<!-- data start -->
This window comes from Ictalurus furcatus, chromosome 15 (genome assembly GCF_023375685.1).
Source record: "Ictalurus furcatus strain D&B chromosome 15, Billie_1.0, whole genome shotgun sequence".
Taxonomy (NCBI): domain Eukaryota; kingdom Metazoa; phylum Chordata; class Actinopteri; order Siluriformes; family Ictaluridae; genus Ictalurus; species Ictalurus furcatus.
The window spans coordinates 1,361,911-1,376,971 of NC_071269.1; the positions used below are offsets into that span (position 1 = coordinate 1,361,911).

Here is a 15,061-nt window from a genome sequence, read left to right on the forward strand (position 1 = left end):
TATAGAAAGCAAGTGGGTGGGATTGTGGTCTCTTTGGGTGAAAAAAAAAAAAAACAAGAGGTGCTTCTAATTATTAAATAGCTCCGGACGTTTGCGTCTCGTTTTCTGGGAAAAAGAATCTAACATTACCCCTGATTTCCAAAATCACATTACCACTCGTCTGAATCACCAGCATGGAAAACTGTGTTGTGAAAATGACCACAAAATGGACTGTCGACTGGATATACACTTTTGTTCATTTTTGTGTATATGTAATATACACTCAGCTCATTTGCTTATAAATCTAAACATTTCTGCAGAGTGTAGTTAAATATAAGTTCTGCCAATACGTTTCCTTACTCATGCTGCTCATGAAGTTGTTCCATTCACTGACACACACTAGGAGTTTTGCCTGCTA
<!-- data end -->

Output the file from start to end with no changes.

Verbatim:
This window comes from Ictalurus furcatus, chromosome 15 (genome assembly GCF_023375685.1).
Source record: "Ictalurus furcatus strain D&B chromosome 15, Billie_1.0, whole genome shotgun sequence".
Taxonomy (NCBI): domain Eukaryota; kingdom Metazoa; phylum Chordata; class Actinopteri; order Siluriformes; family Ictaluridae; genus Ictalurus; species Ictalurus furcatus.
The window spans coordinates 1,361,911-1,376,971 of NC_071269.1; the positions used below are offsets into that span (position 1 = coordinate 1,361,911).

Here is a 15,061-nt window from a genome sequence, read left to right on the forward strand (position 1 = left end):
TATAGAAAGCAAGTGGGTGGGATTGTGGTCTCTTTGGGTGAAAAAAAAAAAAAACAAGAGGTGCTTCTAATTATTAAATAGCTCCGGACGTTTGCGTCTCGTTTTCTGGGAAAAAGAATCTAACATTACCCCTGATTTCCAAAATCACATTACCACTCGTCTGAATCACCAGCATGGAAAACTGTGTTGTGAAAATGACCACAAAATGGACTGTCGACTGGATATACACTTTTGTTCATTTTTGTGTATATGTAATATACACTCAGCTCATTTGCTTATAAATCTAAACATTTCTGCAGAGTGTAGTTAAATATAAGTTCTGCCAATACGTTTCCTTACTCATGCTGCTCATGAAGTTGTTCCATTCACTGACACACACTAGGAGTTTTGCCTGCTA